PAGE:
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- Facebook announced in October it will be hiring 10,000 people to build its "metaverse."
- Experts say the metaverse is a rebranding move that won't really impact the way we work.
- But it might create new ways to earn money, as YouTube and TikTok fueled creators.
The "metaverse" is, if billionaire tech CEOs are to be believed, going to revolutionize the way we interact.
Is it going to change the way we work?
The term metaverse is "deliberately vague," according to associate professor at UCL, Jean-Philippe Vergne, because "depending on who is using it, it means different things."
Nick Pringle, creative boss at agency R/GA, says the metaverse is the move from "scrolling to strolling."
"If we look at Instagram, or social media, we've scrolled forever, that's what we've done, but we're going to move into strolling around space," he said. "A kind of three-dimensional space, so that's one definition. The other one is virtual worlds that you explore as an avatar."
Facebook has popularized the term metaverse, after announcing in October that it was changing its name to Meta, and hiring 10,000 people in Europe to help build it. CEO Mark Zuckerberg said during its Oculus Connect event: "From now on, we'll be metaverse first, not Facebook first."
Other firms have also jumped on the term.
Vergne isn't that convinced by the metaverse hype. "I think it is a corporate PR move by Zuckerberg," he said, pointing to the core Facebook platform's reputational issues and its ageing user base.
Both Vergne and Pringle suggest the metaverse can't directly replicate the office, despite Facebook and Microsoft trying to demonstrate how the tech could be used for productivity.
"This is not something that will become a general way to work and to have meetings with colleagues anytime soon," predicted Vergne. "There is no clear additional value at this point, to be derived from forcing everyone to wear a headset and have a 3D rendering of your colleagues."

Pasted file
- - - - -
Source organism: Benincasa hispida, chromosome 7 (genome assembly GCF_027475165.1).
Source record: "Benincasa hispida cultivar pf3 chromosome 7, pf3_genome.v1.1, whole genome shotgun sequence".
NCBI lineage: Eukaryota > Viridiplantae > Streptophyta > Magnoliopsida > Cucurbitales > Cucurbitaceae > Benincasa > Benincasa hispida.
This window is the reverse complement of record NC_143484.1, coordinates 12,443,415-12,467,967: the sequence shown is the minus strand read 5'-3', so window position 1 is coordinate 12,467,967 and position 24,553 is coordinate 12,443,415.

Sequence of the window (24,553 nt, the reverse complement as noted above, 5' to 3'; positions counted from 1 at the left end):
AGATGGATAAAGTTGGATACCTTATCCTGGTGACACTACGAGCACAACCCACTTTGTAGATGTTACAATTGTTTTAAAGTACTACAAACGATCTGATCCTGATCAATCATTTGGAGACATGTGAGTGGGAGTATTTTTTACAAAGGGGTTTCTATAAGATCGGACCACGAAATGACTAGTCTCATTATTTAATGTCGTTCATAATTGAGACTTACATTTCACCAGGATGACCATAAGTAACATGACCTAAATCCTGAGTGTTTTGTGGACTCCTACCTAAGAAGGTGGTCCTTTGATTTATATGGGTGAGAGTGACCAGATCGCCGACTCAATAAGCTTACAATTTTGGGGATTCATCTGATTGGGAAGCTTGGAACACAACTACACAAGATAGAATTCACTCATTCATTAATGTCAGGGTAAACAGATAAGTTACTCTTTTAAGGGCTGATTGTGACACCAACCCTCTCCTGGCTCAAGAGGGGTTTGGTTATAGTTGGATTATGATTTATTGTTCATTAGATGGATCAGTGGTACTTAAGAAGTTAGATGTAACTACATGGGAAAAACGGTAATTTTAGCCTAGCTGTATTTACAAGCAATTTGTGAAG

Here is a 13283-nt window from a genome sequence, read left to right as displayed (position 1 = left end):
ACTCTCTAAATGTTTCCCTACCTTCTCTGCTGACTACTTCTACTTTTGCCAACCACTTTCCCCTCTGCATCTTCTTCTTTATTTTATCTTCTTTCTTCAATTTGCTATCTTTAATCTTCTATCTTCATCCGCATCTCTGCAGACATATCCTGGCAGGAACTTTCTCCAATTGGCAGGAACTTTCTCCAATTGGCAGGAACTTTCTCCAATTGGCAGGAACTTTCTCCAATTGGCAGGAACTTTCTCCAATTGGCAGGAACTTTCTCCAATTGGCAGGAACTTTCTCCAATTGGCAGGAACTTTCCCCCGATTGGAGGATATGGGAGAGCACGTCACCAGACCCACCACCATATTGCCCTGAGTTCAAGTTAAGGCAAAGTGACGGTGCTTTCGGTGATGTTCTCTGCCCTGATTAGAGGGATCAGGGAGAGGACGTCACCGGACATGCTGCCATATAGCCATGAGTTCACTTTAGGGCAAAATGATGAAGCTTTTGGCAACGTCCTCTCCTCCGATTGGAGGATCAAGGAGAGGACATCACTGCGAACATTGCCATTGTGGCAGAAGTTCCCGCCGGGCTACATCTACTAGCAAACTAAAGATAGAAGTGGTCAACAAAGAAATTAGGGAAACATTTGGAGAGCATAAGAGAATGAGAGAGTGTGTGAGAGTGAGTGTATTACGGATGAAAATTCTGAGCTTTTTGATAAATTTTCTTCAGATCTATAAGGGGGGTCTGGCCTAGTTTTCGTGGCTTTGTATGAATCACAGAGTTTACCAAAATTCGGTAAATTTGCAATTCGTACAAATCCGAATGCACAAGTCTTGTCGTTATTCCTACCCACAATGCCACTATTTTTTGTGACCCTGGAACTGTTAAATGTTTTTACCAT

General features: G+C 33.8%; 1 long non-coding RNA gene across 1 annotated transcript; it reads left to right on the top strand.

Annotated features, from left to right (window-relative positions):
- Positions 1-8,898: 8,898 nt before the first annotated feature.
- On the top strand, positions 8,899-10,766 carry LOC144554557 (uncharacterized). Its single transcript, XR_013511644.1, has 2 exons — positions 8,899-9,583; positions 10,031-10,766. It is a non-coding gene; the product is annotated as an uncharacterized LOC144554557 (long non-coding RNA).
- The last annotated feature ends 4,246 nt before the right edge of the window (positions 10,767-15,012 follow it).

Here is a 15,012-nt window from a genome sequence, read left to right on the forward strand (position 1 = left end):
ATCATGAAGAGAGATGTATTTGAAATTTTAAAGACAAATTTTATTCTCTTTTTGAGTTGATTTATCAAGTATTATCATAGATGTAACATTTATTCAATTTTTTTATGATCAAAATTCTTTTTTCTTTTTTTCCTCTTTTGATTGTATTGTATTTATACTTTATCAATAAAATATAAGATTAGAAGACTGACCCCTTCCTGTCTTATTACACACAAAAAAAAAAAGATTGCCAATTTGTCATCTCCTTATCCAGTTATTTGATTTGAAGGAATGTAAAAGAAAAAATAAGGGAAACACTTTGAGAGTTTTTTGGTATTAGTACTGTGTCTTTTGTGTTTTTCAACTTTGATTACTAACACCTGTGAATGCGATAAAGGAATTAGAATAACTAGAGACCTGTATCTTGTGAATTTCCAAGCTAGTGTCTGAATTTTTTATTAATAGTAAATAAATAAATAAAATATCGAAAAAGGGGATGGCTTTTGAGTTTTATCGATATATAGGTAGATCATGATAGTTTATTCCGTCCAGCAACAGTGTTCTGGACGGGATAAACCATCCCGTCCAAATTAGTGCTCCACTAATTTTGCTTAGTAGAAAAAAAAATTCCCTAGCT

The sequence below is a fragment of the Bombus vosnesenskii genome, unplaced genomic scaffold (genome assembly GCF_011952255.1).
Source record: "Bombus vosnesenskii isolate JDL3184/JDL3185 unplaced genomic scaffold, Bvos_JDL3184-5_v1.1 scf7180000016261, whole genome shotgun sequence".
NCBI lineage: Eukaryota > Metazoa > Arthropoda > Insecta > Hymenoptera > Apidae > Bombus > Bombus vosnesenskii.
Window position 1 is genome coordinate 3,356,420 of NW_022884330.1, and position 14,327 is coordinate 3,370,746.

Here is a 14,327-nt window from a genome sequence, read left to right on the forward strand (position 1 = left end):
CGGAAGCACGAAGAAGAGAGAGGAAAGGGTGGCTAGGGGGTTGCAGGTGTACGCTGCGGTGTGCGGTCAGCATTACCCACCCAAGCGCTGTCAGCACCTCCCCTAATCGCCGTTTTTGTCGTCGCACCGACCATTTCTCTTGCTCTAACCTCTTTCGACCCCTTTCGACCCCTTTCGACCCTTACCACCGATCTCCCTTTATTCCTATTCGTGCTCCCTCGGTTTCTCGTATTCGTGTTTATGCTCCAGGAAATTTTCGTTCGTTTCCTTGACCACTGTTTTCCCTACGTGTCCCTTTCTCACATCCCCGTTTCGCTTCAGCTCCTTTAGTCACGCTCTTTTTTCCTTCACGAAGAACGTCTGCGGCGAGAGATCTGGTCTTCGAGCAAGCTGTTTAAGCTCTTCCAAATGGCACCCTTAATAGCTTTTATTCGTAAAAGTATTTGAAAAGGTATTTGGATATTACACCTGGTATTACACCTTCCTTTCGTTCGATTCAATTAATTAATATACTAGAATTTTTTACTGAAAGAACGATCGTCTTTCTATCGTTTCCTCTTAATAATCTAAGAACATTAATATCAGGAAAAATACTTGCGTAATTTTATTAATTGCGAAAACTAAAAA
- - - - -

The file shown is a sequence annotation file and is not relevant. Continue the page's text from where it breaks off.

The metaverse won't change white-collar work — but it might create new economies
But both Pringle and Vergne think the metaverse and associated technologies may foster new ways of earning money.
"The big paradigm shift we've seen this year is with ownership and earning," said Pringle, referring to the rise of digital assets such as NFTs. "I think those are the two huge things that have changed, so I can own digital assets and I can earn from my time spent in digital worlds. That's a whole new economy."
The techno utopian vision is that the metaverse could reduce barriers to earning. Both Pringle and Vergne pointed to Axie Infinity, a Pokemon-like ethereum-based game that has drawn in players in emerging economies who are aiming to convert their virtual assets into tokens, which can then be sold on third-party exchanges.
"There are new jobs happening in these spaces, which are not location-dependent at all," said Pringle, who adds that the metaverse may create new digital-specific vocations like creators of 3D assets and avatars; content moderators; and even digital pirates.
Vergne is skeptical that Facebook will provide the primary technology that underpins the metaverse, but agrees that projects like Axie Infinity are a major trend.
The metaverse, or at least virtual reality, may evolve to have some useful, specific applications for the real world, je added.
"A lot of mechanical technicians and engineers are developing a way of using augmented reality equipment to support their work in maintaining and repairing technology, vehicles, etc.," he said.
But the idea that the metaverse will be central to productivity probably isn't correct, said Pringle.
"I don't think that is where the real excitement is around the metaverse," he said. "I think the excitement is around entertainment, and individuals having ownership and being able to earn and create value. That is where the energy is."
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